Canim Lake Band members cherish their freedom today, and honour the memory of all their veterans and all they stood for.
Morris Dixon left his home at Lac la Hache for training in January 1941.
When he was through his training, he was enlisted in the Canadian Army as a gunner. He was sent overseas to Europe going wherever he was posted.
In 1943, he ended up in Sicily where eventually he was taken prisoner. He was a prisoner of war for 18 months in the prison camps, remaining there until the end of the war.
Edward Dixon Sr.
Edward Dixon Sr. received his consignment papers in the mail and travelled to Vernon in February 1941 to begin his training for the Army.
His training also took him to Esquimalt and to Otter Point on Vancouver Island.
He managed to pass the requirements for the artillery, and was enlisted as a gunner in the Canadian Army.
Peter Christopher served his country in two World Wars – the first in 1914-1918, and the second, 1939-1945.
In the First World War, he was in active duty in the infantry, and in the Second World War, he was in the Army Reserves and was based in northern England.
Sam Archie attended and completed his training at the Vernon Camp. He was skilful at riding a motorcycle, and he used this to deliver messages to the front lines.
It was said that while doing these dangerous tasks, he never used the same route twice – either in getting to the destination, or in returning.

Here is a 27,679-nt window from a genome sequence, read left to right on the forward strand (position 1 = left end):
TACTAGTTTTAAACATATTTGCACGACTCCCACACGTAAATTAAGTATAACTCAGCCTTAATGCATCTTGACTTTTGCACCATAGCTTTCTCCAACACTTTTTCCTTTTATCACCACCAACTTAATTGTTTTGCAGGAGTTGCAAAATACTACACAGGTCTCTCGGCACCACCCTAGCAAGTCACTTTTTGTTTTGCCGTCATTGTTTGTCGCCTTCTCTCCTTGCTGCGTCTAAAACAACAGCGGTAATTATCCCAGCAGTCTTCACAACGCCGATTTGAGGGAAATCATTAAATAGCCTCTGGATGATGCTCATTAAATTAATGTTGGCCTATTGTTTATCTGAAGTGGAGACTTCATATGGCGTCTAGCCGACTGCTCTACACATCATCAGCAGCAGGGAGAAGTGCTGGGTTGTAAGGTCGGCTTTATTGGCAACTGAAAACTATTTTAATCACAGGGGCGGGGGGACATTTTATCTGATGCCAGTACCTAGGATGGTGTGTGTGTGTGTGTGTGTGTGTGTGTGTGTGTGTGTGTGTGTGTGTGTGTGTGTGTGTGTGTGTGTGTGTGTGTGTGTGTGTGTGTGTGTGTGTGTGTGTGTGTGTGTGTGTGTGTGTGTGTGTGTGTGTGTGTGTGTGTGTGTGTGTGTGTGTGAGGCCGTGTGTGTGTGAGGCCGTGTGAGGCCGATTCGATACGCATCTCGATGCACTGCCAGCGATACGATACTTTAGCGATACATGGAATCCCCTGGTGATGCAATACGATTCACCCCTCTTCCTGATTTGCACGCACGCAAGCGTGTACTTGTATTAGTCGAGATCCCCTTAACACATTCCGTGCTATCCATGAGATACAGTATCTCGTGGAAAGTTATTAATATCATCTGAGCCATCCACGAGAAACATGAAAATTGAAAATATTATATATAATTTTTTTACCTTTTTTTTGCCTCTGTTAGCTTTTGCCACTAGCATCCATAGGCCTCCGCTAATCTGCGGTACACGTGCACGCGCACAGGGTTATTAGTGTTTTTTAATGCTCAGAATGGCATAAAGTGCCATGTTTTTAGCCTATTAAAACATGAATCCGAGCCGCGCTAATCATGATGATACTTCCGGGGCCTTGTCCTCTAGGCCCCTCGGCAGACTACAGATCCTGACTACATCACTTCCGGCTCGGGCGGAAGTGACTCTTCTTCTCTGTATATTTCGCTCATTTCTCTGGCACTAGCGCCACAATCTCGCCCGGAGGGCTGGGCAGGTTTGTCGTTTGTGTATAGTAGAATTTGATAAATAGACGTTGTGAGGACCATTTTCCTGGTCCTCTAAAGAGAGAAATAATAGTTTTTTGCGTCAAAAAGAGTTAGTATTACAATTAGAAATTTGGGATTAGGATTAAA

Henry Bob served in the Army and had learned engineering skills.
He helped to build bridges for the Army convoy that had to cross waterways on its way to the front lines. The bridges were important for the delivery of artillery supplies and equipment, for food, and for use by the Red Cross.
It has been said that Henry, at times, walked ahead of those at the front line checking for land mines.
Julian Boyce served his country on two occasions – in the First World War, in active duty, and in the Second World War, in Army Reserves back east.
He received medals and was recognized for his courage and his bravery.
Louie Emile was a veteran of both World Wars.
He broke his leg while at war, perhaps the Second World War. He had difficulty with that injury after that.
We remember Louie for his bravery and his willingness to serve his country and his people.
Paul Theodore attended and completed his training at the Vernon Camp.
In Second World War, he served in the Division Tankers. He talked a lot of the war, where he went, what he did, what he had to sleep in, eat in and walked in.